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EDITIONS
Friday, 8 November, 2002, 07:00 GMT
Blast anniversary is remembered
Corus steel plant in Port Talbot ablaze after explosion
The explosion caused a massive fire at the plant
A south Wales community is coming together to mark the first anniversary of an explosion in which three men died and a dozen more suffered serious injuries.

Steelworkers, their families and the community of Port Talbot are being invited to observe a minute's silence at the exact time of the fatal blast.


Opening the church will allow everyone to remember in their own way, with no obligation

Father Colin Amos

People are expected to pause in silence at 1714 GMT, both in the Corus plant and at other venues across the town.

The blast was the worst accident in the steel industry for 27 years.

Three steelworkers Stephen Galsworthy, who was 25, Andrew Hutin, 20, and Len Radford, 53, were killed.

A dozen men were also injured in the incident which is still under investigation.

Flags will be flown at half mast at the civic centre and the silence will also be observed at all Corus sites in south Wales and at the Tesco supermarket in Port Talbot.

Services will be held at Morriston Hospital in Swansea, where the injured were treated, and at St Theodore's Church in Port Talbot, where funeral services were held for those who died.

Both will start at 1700 GMT.

Andrew Hutin:
Andrew Hutin: Youngest victim of the blast

Parish priest Father Colin Amos said: "There has been much anguish over what should be done to mark this emotional and sad occasion.

"Opening the church will allow everyone to remember in their own way, with no obligation."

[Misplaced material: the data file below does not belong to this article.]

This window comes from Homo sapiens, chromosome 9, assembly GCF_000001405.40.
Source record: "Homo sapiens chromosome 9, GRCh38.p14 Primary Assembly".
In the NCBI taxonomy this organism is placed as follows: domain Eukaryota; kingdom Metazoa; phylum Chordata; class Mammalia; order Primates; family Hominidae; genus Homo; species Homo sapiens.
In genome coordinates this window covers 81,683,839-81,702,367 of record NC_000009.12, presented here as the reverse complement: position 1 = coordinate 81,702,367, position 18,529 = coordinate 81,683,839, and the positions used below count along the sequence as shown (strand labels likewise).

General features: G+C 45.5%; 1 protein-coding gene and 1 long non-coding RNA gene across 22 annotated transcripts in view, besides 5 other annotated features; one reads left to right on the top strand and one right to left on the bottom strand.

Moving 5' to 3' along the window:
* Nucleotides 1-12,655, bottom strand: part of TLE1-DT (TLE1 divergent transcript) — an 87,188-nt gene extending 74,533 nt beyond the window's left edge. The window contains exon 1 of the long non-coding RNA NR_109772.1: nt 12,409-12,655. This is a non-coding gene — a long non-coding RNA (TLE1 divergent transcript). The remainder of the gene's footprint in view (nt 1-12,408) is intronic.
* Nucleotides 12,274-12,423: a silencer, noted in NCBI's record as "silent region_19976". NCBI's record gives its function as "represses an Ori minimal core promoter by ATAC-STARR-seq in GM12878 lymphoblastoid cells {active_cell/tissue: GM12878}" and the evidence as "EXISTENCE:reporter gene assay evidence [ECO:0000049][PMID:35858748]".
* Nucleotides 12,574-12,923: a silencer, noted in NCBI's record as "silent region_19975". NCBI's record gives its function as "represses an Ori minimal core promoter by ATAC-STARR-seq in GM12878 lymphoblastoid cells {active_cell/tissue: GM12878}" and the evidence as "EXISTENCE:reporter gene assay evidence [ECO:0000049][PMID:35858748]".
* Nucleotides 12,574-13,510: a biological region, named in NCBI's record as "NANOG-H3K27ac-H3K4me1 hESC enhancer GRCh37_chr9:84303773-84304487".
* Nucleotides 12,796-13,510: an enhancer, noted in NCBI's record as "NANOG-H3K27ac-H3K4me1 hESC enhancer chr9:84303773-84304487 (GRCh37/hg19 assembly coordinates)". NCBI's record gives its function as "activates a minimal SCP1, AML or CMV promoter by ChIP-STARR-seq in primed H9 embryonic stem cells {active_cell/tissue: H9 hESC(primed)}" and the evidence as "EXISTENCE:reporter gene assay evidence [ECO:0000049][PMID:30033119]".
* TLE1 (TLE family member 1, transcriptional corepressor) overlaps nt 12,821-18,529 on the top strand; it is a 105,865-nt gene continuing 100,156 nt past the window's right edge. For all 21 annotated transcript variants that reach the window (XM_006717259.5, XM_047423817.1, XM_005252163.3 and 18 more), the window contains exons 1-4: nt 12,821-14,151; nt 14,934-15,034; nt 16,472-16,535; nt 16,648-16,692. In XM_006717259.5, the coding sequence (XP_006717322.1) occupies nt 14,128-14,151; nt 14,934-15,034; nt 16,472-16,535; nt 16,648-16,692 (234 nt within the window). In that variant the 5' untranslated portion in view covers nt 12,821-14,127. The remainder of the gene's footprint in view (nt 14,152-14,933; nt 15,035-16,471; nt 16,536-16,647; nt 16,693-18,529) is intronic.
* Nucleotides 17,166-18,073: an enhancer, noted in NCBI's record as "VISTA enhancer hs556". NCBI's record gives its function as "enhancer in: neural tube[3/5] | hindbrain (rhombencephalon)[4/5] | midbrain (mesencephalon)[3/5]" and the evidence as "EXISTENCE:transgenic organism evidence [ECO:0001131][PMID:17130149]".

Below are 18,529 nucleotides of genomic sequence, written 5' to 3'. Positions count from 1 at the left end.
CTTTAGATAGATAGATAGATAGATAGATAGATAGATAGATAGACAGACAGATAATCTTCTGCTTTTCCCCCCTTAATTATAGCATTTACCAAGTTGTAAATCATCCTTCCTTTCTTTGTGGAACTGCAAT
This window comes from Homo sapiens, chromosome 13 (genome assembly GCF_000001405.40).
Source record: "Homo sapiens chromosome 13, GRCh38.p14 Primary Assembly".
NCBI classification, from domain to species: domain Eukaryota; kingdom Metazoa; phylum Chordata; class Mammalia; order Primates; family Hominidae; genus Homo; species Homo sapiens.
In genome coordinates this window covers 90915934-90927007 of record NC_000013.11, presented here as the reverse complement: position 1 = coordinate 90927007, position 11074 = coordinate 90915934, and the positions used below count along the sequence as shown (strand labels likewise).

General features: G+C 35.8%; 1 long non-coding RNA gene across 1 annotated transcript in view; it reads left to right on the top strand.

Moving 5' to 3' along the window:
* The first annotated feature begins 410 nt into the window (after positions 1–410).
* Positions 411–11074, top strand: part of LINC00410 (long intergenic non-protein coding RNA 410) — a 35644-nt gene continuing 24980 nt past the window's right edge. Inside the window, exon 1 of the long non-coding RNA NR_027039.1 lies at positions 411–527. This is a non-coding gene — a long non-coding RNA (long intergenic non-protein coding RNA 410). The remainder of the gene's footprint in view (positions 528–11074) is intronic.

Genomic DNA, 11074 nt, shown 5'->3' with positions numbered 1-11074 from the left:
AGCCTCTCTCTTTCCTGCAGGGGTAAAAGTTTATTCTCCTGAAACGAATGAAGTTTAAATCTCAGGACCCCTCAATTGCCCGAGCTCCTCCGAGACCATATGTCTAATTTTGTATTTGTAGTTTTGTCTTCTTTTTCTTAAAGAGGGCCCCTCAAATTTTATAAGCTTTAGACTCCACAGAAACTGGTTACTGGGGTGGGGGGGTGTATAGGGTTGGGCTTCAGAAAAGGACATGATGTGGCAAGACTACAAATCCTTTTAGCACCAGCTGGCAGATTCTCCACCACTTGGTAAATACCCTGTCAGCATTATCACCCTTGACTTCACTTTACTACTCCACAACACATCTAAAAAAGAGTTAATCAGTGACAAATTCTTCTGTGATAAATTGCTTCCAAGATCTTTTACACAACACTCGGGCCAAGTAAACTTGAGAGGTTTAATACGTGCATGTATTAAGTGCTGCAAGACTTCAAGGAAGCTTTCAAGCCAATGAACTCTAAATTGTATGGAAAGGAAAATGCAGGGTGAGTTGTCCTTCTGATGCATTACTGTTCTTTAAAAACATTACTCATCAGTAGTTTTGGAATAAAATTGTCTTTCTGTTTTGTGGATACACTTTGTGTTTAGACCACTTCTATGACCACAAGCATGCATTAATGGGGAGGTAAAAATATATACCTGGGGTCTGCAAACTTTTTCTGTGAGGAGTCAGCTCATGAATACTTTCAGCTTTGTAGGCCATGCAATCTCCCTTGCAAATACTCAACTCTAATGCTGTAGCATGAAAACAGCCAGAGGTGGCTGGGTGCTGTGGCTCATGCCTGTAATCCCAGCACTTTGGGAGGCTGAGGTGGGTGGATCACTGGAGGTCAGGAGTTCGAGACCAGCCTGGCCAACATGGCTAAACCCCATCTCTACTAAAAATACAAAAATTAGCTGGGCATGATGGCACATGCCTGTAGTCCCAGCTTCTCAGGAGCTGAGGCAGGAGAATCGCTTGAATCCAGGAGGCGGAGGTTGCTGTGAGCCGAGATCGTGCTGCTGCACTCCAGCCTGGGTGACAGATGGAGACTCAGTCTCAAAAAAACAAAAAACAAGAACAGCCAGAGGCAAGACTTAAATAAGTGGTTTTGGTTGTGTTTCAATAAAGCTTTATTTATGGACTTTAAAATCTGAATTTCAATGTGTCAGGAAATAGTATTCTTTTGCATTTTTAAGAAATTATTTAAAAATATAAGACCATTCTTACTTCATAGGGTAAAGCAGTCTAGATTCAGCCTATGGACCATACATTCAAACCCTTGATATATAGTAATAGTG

Corus has already admitted civil liability for the explosion and now faces an estimated 1m compensation payout.

Interim payments to relatives of the victims have already been made.

There were plans to create a memorial garden to remember those who were killed but this has been shelved.

Rebuilt

Families of those who died said they did not want to visit it and they have said they will not visit the plant until after the investigation into the explosion is completed.

An investigation into the blast by the Health and Safety Executive (HSE) is not due to be completed until early next year.

Preliminary findings have shown the blast may have been caused by water in the works' number five furnace.

A decision on any prosecutions will be taken after the completion of the inquiry.

The damaged furnace at Port Talbot is being rebuilt at a cost of 75m and production is expected to begin again early next year.

 WATCH/LISTEN
 ON THIS STORY
BBC Wales' Gilbert John
"Today in Port Talbot it's going to be a day of remembrance."
Blast victim Len Radford's brother, Ivor
"We had to decide there and then, rather than prolong the agony and suffering, to switch off the life-support."
Steelworks Blast

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